19 JUN 2020


Jair Bolsonaro signed a provisional measure that gives local clubs the prerogative to individually negotiate the game that will be played in their domain. It also allows them to broadcast the games on their own digital platforms.


Brazil's President Jair Bolsonaro signed a Provisional Measure that alters the way soccer clubs can negotiate the broadcasting rights of matches. According to the document published yesterday in the "Diário Oficial da União", local teams will be able to use the so-called Arena Right, which gives them the prerogative to individually negotiate the game that will be played in their domain. The measure ignores the need to negotiate with the visiting team, and especially in situations where both teams could have individually negotiated agreements with different stations.

The text of the decree establishes that the clubs could "negotiate, authorize or prohibit the capture, fixation, transmission or reproduction of images, by any means or process, of the sports spectacle". Likewise, they could also sign sponsorship agreements for shirts and broadcast the matches through their digital channels or platforms.

On the other hand, it expressly clarifies that an event can only be negotiated by the two teams involved, when neither club owns the stadium where the match is played. The government's Provisional Measure also authorizes clubs, during the coronavirus pandemic, to enter into contracts with players for a period of 30 days. It is worth noting that, before, the minimum was 90 days.

The decree will remain in force for the next 60 days and will then be extended for the same period; however, to become law, it must be ratified by the Brazilian Congress.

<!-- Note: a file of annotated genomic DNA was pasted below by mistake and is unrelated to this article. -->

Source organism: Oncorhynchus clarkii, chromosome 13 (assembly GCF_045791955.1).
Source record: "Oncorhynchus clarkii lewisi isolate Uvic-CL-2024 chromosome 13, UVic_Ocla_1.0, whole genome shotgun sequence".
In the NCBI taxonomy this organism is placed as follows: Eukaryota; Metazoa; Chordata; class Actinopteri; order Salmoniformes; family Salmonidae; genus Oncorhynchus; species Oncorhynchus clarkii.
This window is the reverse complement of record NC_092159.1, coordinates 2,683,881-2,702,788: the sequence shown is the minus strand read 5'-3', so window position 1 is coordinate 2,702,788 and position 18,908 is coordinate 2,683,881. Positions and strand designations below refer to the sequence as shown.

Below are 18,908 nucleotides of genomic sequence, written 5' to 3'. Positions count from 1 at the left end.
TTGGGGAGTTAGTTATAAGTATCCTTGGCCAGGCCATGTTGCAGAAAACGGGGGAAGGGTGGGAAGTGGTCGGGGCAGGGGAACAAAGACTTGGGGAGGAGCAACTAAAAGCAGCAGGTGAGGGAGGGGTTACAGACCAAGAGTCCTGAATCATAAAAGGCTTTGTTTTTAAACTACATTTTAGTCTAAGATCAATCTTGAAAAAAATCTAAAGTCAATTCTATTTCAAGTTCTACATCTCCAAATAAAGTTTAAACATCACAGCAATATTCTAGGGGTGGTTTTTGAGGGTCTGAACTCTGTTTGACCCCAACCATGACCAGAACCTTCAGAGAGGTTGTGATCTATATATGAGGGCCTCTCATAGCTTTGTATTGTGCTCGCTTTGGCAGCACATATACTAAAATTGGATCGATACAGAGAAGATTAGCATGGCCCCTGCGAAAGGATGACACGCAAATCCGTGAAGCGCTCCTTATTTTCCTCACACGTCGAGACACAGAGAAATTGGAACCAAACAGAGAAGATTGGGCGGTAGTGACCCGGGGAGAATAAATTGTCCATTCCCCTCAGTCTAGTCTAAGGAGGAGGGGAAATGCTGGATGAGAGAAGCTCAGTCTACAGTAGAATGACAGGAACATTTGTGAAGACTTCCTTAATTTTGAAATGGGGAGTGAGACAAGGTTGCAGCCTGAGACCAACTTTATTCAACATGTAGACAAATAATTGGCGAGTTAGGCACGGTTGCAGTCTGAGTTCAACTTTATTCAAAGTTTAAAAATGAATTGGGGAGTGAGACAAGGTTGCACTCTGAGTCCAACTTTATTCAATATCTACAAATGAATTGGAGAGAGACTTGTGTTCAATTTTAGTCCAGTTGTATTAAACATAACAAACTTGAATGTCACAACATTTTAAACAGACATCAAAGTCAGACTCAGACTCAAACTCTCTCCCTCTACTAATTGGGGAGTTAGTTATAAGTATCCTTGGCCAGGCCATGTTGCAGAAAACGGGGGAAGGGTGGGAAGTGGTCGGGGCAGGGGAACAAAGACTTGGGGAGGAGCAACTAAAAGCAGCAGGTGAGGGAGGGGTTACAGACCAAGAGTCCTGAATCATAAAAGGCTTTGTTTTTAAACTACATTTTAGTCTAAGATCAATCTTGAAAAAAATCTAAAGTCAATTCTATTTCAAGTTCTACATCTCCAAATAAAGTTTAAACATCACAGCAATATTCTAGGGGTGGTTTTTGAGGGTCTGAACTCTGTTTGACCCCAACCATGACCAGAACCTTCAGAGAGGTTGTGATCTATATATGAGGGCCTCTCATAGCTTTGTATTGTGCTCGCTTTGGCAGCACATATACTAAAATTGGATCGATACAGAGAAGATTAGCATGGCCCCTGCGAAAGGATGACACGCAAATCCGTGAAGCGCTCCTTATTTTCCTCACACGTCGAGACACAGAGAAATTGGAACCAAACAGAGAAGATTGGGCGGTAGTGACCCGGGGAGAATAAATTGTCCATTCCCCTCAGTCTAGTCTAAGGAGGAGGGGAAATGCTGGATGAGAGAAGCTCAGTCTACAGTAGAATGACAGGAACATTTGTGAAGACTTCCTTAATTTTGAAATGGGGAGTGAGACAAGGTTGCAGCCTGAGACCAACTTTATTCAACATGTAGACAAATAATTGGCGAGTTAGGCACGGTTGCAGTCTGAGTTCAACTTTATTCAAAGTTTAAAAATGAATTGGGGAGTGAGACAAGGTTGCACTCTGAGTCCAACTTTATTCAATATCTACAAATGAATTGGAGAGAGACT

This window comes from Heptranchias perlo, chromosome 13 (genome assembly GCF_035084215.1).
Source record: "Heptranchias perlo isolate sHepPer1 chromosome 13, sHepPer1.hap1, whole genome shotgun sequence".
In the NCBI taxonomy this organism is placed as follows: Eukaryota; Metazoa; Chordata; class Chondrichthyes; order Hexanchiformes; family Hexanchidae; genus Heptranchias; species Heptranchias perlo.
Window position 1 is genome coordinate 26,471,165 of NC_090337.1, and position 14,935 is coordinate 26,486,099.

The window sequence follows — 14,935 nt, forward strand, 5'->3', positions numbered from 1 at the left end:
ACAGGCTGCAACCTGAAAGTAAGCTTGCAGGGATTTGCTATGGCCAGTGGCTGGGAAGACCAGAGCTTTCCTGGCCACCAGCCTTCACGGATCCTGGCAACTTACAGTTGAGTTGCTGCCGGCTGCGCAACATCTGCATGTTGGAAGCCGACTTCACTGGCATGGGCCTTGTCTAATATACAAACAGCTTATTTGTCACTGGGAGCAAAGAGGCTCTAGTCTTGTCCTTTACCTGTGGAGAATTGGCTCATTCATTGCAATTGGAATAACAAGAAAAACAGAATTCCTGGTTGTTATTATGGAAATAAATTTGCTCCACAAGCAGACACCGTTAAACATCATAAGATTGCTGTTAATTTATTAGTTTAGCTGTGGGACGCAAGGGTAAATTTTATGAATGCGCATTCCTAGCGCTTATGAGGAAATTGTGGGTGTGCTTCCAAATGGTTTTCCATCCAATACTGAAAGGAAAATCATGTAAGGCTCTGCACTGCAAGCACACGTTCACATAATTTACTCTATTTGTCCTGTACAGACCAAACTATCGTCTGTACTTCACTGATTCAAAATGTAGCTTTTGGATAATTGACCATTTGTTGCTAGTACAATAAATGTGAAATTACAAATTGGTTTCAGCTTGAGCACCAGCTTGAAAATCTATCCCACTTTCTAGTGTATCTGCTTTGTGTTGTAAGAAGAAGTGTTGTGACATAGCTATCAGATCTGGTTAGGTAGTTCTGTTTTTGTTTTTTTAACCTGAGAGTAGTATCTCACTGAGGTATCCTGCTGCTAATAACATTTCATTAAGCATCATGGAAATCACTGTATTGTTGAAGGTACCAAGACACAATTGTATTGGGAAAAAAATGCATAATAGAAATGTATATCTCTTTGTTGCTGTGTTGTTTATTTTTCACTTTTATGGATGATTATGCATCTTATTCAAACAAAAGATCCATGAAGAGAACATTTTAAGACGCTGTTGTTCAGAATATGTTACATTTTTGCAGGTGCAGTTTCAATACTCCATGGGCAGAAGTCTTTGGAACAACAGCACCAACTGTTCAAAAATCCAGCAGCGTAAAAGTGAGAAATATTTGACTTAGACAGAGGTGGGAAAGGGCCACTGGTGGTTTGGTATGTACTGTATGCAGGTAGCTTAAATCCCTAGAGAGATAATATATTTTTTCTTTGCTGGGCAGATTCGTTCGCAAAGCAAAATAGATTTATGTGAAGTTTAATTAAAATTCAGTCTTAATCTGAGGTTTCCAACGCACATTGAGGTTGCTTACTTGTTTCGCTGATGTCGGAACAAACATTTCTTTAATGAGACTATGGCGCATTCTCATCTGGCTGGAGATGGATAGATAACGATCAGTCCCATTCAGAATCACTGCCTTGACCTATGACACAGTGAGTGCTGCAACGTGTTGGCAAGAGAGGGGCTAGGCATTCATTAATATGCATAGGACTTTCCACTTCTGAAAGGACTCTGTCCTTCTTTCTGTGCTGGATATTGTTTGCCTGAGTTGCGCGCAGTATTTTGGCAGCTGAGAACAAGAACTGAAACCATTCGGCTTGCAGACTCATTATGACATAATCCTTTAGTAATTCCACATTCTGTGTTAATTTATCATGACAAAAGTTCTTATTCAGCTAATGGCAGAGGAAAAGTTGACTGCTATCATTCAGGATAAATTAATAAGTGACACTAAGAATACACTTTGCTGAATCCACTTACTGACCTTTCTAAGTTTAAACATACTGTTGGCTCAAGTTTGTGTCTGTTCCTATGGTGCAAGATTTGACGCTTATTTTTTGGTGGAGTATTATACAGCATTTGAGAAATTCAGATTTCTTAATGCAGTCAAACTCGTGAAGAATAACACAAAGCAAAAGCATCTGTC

Bolsonaro's decision came before the beginning of the Carioca Championship, a state tournament in Rio de Janeiro, and in the midst of a dispute between Globo and Flamengo, a team that, by not closing an agreement with the television station, encourages the broadcast of their home games to through its digital platform FlaTV.

Globo, which has rights agreements with various clubs, has stated that "the new legislation will not affect contracts that have already been signed or competitions to which clubs have already assigned rights for current and future seasons," while assured that "he will file legal actions against any attempt to violate his acquired rights."

The station's statement was blunt about the Rio club's claims.“Globo does not own the rights of Flamengo's parties; therefore, it will not transmit them. Similarly, Flamengo will not be able to broadcast any of its games because Globo owns the rights of the other clubs that participate in the Carioca Championship."

Importantly, Globo has acquired rights to vast swaths of Brazilian soccer including free broadcast rights for open TV and pay-per-view for the 20 clubs in Brasileirao A, as well as pay TV rights for 12 clubs. Turner owns the PayTV rights to the remaining 8 clubs.